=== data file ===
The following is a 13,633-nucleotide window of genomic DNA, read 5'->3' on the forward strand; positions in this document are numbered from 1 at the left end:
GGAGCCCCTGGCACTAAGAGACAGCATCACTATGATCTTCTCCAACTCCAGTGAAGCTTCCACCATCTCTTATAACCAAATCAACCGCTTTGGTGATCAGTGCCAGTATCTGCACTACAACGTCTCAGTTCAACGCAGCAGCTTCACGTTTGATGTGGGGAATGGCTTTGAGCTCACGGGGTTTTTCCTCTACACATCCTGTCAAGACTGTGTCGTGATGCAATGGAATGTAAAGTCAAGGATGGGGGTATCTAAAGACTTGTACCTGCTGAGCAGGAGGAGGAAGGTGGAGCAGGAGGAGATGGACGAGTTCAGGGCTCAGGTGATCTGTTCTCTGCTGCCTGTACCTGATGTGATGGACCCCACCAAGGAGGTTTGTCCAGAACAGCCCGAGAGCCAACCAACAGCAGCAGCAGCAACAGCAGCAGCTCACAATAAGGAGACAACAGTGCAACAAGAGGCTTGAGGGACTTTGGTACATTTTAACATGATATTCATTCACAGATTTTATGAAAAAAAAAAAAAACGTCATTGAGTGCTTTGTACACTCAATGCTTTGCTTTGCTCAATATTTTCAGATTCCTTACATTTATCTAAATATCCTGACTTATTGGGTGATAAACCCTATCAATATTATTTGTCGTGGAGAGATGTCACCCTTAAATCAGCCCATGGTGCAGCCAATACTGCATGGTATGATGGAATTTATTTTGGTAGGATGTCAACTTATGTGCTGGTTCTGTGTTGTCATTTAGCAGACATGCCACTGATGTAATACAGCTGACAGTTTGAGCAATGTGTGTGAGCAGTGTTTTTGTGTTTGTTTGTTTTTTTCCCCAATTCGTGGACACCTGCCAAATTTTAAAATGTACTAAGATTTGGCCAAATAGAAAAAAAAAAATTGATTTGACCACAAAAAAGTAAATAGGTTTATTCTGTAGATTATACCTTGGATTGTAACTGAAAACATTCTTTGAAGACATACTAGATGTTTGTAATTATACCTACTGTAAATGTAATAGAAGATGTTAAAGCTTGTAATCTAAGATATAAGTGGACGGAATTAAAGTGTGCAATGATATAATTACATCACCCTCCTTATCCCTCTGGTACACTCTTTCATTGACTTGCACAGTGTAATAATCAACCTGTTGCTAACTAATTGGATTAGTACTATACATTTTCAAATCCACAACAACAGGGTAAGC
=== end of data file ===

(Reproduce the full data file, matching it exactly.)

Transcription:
The following is a 13,633-nucleotide window of genomic DNA, read 5'->3' on the forward strand; positions in this document are numbered from 1 at the left end:
GGAGCCCCTGGCACTAAGAGACAGCATCACTATGATCTTCTCCAACTCCAGTGAAGCTTCCACCATCTCTTATAACCAAATCAACCGCTTTGGTGATCAGTGCCAGTATCTGCACTACAACGTCTCAGTTCAACGCAGCAGCTTCACGTTTGATGTGGGGAATGGCTTTGAGCTCACGGGGTTTTTCCTCTACACATCCTGTCAAGACTGTGTCGTGATGCAATGGAATGTAAAGTCAAGGATGGGGGTATCTAAAGACTTGTACCTGCTGAGCAGGAGGAGGAAGGTGGAGCAGGAGGAGATGGACGAGTTCAGGGCTCAGGTGATCTGTTCTCTGCTGCCTGTACCTGATGTGATGGACCCCACCAAGGAGGTTTGTCCAGAACAGCCCGAGAGCCAACCAACAGCAGCAGCAGCAACAGCAGCAGCTCACAATAAGGAGACAACAGTGCAACAAGAGGCTTGAGGGACTTTGGTACATTTTAACATGATATTCATTCACAGATTTTATGAAAAAAAAAAAAAACGTCATTGAGTGCTTTGTACACTCAATGCTTTGCTTTGCTCAATATTTTCAGATTCCTTACATTTATCTAAATATCCTGACTTATTGGGTGATAAACCCTATCAATATTATTTGTCGTGGAGAGATGTCACCCTTAAATCAGCCCATGGTGCAGCCAATACTGCATGGTATGATGGAATTTATTTTGGTAGGATGTCAACTTATGTGCTGGTTCTGTGTTGTCATTTAGCAGACATGCCACTGATGTAATACAGCTGACAGTTTGAGCAATGTGTGTGAGCAGTGTTTTTGTGTTTGTTTGTTTTTTTCCCCAATTCGTGGACACCTGCCAAATTTTAAAATGTACTAAGATTTGGCCAAATAGAAAAAAAAAAATTGATTTGACCACAAAAAAGTAAATAGGTTTATTCTGTAGATTATACCTTGGATTGTAACTGAAAACATTCTTTGAAGACATACTAGATGTTTGTAATTATACCTACTGTAAATGTAATAGAAGATGTTAAAGCTTGTAATCTAAGATATAAGTGGACGGAATTAAAGTGTGCAATGATATAATTACATCACCCTCCTTATCCCTCTGGTACACTCTTTCATTGACTTGCACAGTGTAATAATCAACCTGTTGCTAACTAATTGGATTAGTACTATACATTTTCAAATCCACAACAACAGGGTAAGC